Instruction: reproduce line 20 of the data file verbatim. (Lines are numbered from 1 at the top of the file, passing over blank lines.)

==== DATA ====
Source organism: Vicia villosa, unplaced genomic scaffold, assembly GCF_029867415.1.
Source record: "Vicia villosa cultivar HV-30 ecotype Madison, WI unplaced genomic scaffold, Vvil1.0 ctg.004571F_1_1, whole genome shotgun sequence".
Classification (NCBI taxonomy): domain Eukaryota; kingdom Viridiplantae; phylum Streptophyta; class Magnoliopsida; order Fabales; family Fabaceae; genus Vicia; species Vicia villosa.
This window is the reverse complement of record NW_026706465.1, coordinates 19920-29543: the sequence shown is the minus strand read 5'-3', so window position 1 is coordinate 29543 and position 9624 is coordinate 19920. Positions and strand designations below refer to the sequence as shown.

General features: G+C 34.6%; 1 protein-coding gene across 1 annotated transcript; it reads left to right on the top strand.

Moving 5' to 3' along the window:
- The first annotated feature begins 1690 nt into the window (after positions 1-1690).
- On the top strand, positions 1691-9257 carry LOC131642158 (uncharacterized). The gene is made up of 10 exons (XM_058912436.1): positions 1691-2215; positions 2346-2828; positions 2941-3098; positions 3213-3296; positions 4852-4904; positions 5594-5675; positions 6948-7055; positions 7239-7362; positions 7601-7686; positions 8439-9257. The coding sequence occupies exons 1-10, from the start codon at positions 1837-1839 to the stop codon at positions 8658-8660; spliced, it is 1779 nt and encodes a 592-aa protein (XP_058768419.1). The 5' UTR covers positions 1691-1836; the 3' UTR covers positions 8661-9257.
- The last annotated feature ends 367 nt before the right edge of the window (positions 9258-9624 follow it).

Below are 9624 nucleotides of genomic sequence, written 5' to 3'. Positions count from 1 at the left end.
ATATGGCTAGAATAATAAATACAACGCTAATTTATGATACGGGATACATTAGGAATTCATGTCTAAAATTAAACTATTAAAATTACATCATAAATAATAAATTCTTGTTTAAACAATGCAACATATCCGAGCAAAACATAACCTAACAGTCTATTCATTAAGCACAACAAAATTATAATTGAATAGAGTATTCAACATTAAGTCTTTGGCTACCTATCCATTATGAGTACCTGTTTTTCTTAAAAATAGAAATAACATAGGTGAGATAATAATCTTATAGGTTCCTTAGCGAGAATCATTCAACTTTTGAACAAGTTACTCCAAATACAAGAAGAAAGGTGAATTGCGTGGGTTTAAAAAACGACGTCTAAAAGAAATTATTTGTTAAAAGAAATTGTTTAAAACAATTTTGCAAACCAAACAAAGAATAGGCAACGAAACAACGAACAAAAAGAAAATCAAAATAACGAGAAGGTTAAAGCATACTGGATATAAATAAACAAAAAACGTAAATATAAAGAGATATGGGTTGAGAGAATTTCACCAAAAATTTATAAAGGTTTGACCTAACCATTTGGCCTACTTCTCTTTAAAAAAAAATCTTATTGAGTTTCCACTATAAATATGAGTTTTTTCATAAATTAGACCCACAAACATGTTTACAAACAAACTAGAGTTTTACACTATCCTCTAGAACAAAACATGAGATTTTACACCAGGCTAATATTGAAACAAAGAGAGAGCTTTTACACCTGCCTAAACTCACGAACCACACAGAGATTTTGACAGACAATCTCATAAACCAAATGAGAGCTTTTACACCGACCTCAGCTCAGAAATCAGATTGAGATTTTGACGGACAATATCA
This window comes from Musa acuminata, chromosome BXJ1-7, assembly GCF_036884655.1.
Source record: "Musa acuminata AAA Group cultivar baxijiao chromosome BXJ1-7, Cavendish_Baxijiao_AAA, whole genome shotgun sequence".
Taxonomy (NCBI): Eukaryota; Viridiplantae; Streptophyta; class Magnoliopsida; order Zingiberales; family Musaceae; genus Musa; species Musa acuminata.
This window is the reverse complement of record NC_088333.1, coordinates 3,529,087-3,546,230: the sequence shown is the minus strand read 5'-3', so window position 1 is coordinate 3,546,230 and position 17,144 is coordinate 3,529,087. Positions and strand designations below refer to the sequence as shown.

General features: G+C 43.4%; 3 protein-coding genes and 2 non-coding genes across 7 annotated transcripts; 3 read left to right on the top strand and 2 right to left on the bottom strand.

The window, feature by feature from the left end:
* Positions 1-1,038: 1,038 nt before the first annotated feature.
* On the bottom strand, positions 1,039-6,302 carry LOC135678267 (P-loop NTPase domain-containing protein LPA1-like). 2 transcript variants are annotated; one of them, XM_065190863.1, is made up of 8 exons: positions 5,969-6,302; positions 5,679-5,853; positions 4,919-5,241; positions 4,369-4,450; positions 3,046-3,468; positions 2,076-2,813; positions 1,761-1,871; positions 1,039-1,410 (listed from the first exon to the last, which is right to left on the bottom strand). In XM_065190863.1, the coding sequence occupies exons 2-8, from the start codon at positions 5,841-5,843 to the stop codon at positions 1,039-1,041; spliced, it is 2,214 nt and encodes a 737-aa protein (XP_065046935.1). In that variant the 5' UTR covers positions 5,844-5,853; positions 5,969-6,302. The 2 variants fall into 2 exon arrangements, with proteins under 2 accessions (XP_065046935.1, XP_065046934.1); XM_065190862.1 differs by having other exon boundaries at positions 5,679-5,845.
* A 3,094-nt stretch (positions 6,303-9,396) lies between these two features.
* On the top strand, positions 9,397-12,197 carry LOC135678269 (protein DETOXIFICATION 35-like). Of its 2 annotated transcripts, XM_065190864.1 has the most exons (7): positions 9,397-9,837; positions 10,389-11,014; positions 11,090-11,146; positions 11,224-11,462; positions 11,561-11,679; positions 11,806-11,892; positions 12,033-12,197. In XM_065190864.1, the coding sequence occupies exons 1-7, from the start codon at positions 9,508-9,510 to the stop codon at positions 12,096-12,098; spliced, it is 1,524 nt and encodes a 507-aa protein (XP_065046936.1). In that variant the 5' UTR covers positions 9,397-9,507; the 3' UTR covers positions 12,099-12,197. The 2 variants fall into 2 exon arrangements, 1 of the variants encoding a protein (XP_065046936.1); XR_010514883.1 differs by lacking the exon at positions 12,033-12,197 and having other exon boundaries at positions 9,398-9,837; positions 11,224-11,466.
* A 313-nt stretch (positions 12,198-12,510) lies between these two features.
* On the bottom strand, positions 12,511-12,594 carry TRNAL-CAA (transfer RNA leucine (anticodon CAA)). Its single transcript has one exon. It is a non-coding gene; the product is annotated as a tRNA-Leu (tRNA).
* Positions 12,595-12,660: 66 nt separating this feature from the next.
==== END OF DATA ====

* A 3,094-nt stretch (positions 6,303-9,396) lies between these two features.